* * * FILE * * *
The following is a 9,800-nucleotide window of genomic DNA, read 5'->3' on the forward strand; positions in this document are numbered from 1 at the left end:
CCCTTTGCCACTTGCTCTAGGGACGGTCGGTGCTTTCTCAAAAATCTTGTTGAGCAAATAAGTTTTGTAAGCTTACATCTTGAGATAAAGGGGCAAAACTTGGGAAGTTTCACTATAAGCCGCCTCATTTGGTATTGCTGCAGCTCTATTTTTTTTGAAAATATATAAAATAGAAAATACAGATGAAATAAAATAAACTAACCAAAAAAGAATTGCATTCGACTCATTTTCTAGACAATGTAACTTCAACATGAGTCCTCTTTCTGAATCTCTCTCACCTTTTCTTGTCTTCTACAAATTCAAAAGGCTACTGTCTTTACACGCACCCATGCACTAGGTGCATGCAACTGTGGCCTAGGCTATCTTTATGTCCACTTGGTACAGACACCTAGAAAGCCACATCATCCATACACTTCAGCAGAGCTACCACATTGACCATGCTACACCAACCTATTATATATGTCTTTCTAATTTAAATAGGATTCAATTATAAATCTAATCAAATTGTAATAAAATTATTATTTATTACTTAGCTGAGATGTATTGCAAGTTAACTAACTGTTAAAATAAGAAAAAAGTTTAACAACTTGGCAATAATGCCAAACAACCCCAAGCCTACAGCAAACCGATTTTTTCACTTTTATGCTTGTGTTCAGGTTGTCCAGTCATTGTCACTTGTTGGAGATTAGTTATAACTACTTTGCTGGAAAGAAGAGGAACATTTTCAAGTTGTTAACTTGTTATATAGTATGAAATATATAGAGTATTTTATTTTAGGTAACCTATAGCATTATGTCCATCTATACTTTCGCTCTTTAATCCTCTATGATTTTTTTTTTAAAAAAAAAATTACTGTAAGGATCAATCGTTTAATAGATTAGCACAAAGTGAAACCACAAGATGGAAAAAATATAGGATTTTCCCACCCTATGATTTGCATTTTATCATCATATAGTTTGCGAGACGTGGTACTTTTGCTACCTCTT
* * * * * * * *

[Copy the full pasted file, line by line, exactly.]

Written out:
The following is a 9,800-nucleotide window of genomic DNA, read 5'->3' on the forward strand; positions in this document are numbered from 1 at the left end:
CCCTTTGCCACTTGCTCTAGGGACGGTCGGTGCTTTCTCAAAAATCTTGTTGAGCAAATAAGTTTTGTAAGCTTACATCTTGAGATAAAGGGGCAAAACTTGGGAAGTTTCACTATAAGCCGCCTCATTTGGTATTGCTGCAGCTCTATTTTTTTTGAAAATATATAAAATAGAAAATACAGATGAAATAAAATAAACTAACCAAAAAAGAATTGCATTCGACTCATTTTCTAGACAATGTAACTTCAACATGAGTCCTCTTTCTGAATCTCTCTCACCTTTTCTTGTCTTCTACAAATTCAAAAGGCTACTGTCTTTACACGCACCCATGCACTAGGTGCATGCAACTGTGGCCTAGGCTATCTTTATGTCCACTTGGTACAGACACCTAGAAAGCCACATCATCCATACACTTCAGCAGAGCTACCACATTGACCATGCTACACCAACCTATTATATATGTCTTTCTAATTTAAATAGGATTCAATTATAAATCTAATCAAATTGTAATAAAATTATTATTTATTACTTAGCTGAGATGTATTGCAAGTTAACTAACTGTTAAAATAAGAAAAAAGTTTAACAACTTGGCAATAATGCCAAACAACCCCAAGCCTACAGCAAACCGATTTTTTCACTTTTATGCTTGTGTTCAGGTTGTCCAGTCATTGTCACTTGTTGGAGATTAGTTATAACTACTTTGCTGGAAAGAAGAGGAACATTTTCAAGTTGTTAACTTGTTATATAGTATGAAATATATAGAGTATTTTATTTTAGGTAACCTATAGCATTATGTCCATCTATACTTTCGCTCTTTAATCCTCTATGATTTTTTTTTTAAAAAAAAAATTACTGTAAGGATCAATCGTTTAATAGATTAGCACAAAGTGAAACCACAAGATGGAAAAAATATAGGATTTTCCCACCCTATGATTTGCATTTTATCATCATATAGTTTGCGAGACGTGGTACTTTTGCTACCTCTT